The Tax Cuts and Jobs Act of 2017 (TCJA) is not tax simplification, particularly for multinational corporations. The new calculations it introduced are complex, data-intensive, and extensively intertwined. In response, tax departments are already fine-tuning and adjusting their year-end estimates, calculating the ultimate impact of the changes while collating the data needed, and developing models to inform future tax planning activity.
The first step for every tax department is understanding the changes. Following are a few provisions of the TCJA that will cause specific data management challenges for the tax department:
- Corporate tax rate change – applying the correct rate when accounting for the true-up calculations related to pre-TCJA periods, and gathering additional data needed to support new disclosures required by the SEC.
- Full expensing of business assets – complicating the book vs. tax basis reconciliation needed to support deferred tax assets/liabilities.
- Limitation on business interest deduction – requiring detailed data to calculate EBIDTA/EBIT.
- Capitalization and amortization of R&D expenses – maintaining new amortization schedules to track basis differences and support the new deferred tax asset.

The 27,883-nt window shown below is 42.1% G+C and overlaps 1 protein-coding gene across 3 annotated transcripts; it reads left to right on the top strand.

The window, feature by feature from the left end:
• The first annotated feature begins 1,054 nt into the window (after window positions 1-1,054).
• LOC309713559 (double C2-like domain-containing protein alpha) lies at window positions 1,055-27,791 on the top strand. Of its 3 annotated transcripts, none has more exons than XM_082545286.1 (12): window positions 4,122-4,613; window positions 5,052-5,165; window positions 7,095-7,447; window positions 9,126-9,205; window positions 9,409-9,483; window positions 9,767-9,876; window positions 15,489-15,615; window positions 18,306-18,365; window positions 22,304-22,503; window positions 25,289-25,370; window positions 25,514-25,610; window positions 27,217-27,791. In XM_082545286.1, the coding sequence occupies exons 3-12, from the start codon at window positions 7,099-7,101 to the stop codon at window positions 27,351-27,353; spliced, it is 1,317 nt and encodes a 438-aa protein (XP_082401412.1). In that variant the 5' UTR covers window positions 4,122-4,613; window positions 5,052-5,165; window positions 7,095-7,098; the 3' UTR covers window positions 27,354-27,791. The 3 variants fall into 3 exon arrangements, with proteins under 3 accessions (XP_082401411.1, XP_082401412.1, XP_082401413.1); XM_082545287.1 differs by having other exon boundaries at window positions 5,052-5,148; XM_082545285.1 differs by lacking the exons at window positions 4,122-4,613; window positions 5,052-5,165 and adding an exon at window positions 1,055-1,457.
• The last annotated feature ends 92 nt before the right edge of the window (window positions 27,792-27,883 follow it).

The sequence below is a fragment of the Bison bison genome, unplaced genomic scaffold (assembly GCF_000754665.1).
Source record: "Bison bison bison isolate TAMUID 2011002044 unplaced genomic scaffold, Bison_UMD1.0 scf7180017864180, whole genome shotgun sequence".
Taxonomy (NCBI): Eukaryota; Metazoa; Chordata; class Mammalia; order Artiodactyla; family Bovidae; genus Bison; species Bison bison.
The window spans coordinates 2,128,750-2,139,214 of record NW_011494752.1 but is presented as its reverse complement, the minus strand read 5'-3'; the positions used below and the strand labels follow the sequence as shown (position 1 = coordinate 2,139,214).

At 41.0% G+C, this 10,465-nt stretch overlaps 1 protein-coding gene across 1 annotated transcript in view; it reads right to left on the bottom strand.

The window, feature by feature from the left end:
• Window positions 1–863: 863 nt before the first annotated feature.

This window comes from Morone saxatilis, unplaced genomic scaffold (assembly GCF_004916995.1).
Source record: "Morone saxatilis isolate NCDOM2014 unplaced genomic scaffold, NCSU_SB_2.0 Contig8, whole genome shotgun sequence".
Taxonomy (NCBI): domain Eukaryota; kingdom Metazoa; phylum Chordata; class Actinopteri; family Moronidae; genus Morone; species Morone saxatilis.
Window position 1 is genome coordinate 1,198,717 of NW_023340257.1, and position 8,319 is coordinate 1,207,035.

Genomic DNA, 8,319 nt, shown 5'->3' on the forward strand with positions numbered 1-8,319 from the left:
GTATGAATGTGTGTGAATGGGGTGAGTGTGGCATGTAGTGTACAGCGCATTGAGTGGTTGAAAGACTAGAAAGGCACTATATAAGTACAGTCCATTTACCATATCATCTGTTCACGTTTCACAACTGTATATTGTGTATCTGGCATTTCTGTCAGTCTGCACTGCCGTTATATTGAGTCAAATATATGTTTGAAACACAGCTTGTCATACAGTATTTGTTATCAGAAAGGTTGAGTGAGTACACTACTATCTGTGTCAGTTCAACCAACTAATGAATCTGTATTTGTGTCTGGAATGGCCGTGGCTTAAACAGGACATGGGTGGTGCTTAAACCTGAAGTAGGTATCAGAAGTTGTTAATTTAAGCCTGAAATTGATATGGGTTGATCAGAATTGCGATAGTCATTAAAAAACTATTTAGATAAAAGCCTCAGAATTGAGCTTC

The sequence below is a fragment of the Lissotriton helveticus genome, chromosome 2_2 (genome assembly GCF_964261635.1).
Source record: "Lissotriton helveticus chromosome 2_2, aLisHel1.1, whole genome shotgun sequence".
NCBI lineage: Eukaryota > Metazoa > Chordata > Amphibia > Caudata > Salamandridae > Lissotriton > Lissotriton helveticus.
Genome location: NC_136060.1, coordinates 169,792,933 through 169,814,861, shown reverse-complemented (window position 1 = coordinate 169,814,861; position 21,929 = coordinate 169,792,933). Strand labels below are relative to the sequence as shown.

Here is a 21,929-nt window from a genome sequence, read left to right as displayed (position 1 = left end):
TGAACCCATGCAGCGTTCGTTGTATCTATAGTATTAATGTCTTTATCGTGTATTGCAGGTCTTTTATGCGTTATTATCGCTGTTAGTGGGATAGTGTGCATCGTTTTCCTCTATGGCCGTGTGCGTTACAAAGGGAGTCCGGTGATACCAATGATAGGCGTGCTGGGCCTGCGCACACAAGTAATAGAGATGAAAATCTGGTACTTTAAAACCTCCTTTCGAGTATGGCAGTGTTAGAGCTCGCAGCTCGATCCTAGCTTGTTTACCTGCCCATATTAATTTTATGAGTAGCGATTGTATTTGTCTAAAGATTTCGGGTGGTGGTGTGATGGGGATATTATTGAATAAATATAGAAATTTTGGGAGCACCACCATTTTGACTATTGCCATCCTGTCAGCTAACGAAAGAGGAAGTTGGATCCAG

- Disallowance of business entertainment expenses – separating business entertainment expenses from meal expenses (which are still 50% deductible).
In addition, the tax departments of international corporations will be asked to develop data required to complete some very complex calculations related to, e.g: the switch from a modified worldwide system to a partial participation exemption system; deducting foreign-derived intangible income; calculating global intangible low-taxed income; and calculating base erosion anti-abuse tax.
Yesterday’s approach to managing data will likely not suffice to meet these complex challenges. Businesses will require greater speed, transparency, and control over data, and for many, employing tax data management technology will be a crucial step toward arming the tax department for the challenges of TCJA.
“The CFO now, more than ever, sees a role for the tax department that is much more than a tax compliance and reporting shop,” explains Nancy Manzano of the Vertex Chief Tax Office. “Now it’s all about exploring options – conducting complex scenario planning to inform strategic business decisions and carefully manage tax liability and reputation risks.”
Effective management of tax data will elevate the capabilities of the tax department, including the governance and control over data and processes. The right data management technology will allow the tax function to retain control over the data, which enables them to efficiently maintain control and governance over any new tax processes, calculations, and reporting required in response to TCJA.
Vertex offers data tax management solutions to help meet the needs of TCJA reporting. Learn more about Tax Data Management.